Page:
LONDON (Reuters) - Euro zone bank stocks may have never been cheaper, but many long-term investors remain deeply wary of a sector labelled the ultimate ‘value trap’ after a decade of scandals and underperformance since the financial crisis.
With the coronavirus crisis and its damaging economic impact adding to their troubles, the euro zone banking index was worth about 40% less at Friday’s close than in 2009, while the broader stocks index had more than doubled.
By contrast, some investors expecting an economic turnaround in the United States have piled back into U.S. bank stocks, despite caution that positive stress test results and lower loan losses will be needed for a sustained rally.
“You now have a whole generation of portfolio managers for whom being underweight on banks has been the trade of the last decade”, Magdalena Stoklosa, head of European banks at Morgan Stanley, said of the reluctance to buy and hold the stocks.
This is despite the market capitalisation of euro zone banks being only 40% of their book value, well behind their U.S. peers, which are trading on a ratio of 1, data from Refinitiv Datastream shows.
Although so-called value stocks, firms whose fundamental worth is not reflected in their share price, have lead a recent market bounce, banks are unlikely to follow suit.
A spike in loan defaults triggered by economies shutting down and forecasts of the worst recession in a lifetime has added to wariness, after years of negative interest rates, rising capital and compliance costs and new rivals.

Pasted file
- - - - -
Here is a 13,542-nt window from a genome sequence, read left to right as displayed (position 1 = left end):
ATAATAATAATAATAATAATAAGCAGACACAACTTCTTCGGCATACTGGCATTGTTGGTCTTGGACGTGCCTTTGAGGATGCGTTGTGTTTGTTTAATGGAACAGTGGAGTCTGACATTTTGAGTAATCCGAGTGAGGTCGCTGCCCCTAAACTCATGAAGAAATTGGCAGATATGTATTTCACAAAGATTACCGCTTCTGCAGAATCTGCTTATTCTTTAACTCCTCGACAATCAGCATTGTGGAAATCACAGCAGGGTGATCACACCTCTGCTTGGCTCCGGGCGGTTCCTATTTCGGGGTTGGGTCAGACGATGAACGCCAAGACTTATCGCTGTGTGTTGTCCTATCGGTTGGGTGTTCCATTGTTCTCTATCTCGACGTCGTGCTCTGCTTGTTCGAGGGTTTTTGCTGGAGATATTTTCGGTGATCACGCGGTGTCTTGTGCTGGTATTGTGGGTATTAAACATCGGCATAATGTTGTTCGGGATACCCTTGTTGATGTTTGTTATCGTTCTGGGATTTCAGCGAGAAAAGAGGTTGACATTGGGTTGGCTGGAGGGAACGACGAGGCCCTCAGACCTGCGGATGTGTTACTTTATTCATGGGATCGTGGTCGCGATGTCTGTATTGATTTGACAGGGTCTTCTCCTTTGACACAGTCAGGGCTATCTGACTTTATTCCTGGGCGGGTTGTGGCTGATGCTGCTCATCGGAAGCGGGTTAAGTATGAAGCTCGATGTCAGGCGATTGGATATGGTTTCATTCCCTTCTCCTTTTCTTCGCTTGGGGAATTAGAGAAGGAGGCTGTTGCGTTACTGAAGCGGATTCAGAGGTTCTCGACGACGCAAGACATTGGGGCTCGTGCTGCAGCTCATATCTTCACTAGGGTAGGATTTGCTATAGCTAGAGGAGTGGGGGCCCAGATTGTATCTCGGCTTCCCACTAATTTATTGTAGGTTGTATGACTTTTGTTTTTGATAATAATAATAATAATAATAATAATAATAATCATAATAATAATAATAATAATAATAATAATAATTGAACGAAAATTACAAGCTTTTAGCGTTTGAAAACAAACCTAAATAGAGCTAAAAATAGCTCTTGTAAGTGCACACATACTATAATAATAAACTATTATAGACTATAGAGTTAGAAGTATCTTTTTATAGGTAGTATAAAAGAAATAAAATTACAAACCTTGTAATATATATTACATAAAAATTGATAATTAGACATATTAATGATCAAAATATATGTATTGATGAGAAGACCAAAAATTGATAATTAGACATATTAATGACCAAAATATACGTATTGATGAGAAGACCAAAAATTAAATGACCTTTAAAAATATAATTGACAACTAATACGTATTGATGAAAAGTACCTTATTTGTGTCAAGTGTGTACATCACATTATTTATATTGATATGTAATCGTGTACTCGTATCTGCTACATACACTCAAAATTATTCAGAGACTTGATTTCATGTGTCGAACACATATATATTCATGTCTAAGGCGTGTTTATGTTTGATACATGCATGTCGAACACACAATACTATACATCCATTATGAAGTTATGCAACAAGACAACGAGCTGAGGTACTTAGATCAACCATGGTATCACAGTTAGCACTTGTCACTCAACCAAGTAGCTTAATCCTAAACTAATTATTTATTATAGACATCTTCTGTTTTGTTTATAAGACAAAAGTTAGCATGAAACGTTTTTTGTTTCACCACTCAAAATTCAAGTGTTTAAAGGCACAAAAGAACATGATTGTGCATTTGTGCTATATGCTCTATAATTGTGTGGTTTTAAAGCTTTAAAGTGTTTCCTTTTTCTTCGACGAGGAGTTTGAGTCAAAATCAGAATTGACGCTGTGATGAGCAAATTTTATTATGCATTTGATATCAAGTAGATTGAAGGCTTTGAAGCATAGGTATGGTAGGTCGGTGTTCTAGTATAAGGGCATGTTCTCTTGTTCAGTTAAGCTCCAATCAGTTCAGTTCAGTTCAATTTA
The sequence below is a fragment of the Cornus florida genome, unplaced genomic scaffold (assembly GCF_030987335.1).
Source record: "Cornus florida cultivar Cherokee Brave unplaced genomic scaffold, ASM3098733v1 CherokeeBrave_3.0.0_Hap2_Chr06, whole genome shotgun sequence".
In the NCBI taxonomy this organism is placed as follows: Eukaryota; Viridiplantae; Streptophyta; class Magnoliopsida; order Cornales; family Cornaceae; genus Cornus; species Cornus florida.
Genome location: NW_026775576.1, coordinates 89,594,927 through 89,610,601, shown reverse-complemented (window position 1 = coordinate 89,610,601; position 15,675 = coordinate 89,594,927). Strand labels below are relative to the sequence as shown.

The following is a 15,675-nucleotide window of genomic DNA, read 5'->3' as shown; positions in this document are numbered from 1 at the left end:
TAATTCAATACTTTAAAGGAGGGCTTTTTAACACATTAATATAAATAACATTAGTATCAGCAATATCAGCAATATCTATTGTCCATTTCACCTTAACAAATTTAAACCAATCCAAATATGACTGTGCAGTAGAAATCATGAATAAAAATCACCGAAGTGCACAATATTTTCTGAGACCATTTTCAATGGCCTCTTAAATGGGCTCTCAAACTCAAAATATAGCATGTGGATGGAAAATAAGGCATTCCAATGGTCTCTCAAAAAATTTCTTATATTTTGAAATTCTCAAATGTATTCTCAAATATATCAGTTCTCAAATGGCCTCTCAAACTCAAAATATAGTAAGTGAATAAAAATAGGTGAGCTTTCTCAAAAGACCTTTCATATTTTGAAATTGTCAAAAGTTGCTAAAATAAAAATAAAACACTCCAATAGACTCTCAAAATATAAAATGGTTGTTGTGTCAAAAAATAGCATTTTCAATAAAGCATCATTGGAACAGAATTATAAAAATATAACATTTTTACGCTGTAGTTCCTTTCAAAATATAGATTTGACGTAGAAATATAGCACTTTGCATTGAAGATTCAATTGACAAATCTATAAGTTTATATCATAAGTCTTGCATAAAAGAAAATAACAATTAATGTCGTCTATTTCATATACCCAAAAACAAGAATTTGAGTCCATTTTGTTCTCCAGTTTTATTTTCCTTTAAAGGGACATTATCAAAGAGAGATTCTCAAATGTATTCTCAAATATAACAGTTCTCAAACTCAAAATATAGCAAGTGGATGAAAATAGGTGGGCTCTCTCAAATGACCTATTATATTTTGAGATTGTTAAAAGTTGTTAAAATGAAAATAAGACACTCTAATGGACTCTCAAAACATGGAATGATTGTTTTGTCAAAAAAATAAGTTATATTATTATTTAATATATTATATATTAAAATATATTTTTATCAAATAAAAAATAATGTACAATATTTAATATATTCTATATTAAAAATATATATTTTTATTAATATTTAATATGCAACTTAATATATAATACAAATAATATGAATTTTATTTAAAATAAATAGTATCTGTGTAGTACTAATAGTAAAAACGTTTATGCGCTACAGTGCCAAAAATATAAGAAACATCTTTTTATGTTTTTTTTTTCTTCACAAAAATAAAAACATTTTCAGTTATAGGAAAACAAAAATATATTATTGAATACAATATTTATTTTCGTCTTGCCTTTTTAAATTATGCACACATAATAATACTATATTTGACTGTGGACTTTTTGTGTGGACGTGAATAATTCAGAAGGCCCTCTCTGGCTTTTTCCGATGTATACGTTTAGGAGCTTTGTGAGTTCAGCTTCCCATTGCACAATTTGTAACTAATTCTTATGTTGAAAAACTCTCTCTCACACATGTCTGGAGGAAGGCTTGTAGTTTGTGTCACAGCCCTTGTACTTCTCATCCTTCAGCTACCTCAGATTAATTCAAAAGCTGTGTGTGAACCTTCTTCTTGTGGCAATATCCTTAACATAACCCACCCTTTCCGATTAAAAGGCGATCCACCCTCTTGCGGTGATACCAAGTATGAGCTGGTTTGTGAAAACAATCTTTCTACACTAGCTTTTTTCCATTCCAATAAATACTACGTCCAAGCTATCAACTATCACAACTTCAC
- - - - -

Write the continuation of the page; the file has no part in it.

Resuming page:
But because euro zone banks have spent a decade building up their capital ratios, there was no immediate stress when the coronavirus pandemic hit, unlike sectors such as airlines.
And unlike the 2008 financial crisis, when they were the problem, some see banks as having a key role in repairing the extensive economic damage wreaked by the coronavirus pandemic, with most European recovery plans relying on them to channel emergency state-back loans to businesses big and small.
However, this has not yet made them more attractive.
“I do not think that it makes sense to currently invest in this sector”, says Klaus Kaldemorgen, portfolio manager at DWS, noting that profitability was an issue before the pandemic.
Graphic: Euro zone banks missed the record bull market -
For many investors, a lack of capital gains in recent years had been somewhat compensated by competitive payouts. But the euro zone banking index’s dividend yield slipped to a record low after the European Central Bank told banks to skip payouts and use profits as a temporary additional capital buffer.
“A lot of investors won’t touch banking stocks for a very long time”, Martin Moeller, co-Head of Swiss and Global Equities at UBP, said pointing to insurers or pension funds which typically need returns to fund their own liabilities.
Graphic: Euro zone banks: dividend cancellations last straw? -
While they may have little appeal for long-term investors, euro zone bank stocks are not entirely out of favour.
They are seen as a proxy for trading short term improvements in sentiment, such as the period between mid-May and the beginning of June, when banking stocks surged close to 50%.
Graphic: Euro zone banks price to book ratio -
A number of brokers and investments banks saw an opportunity in cyclical shares such as banks after the European Union’s plan to launch a massive recovery fund and the ECB’s decision to pump its coronavirus pandemic stimulus up to 1.35 trillion euros.
Italian and Spanish banks in particular gained on greater confidence about the euro zone’s ability to weather the crisis.
“As a tactical trade, we’re still pushing banks”, Edmund Shing, global head of equity derivatives strategy at BNP Paribas, said last week.
But he is only betting on a limited recovery.
“As banks go up, obviously, we’re looking more to cash in than to extend that trade,” Shing added.
Additional reporting by Joice Alves and Yoruk Bahceli; Editing by Alexander Smith
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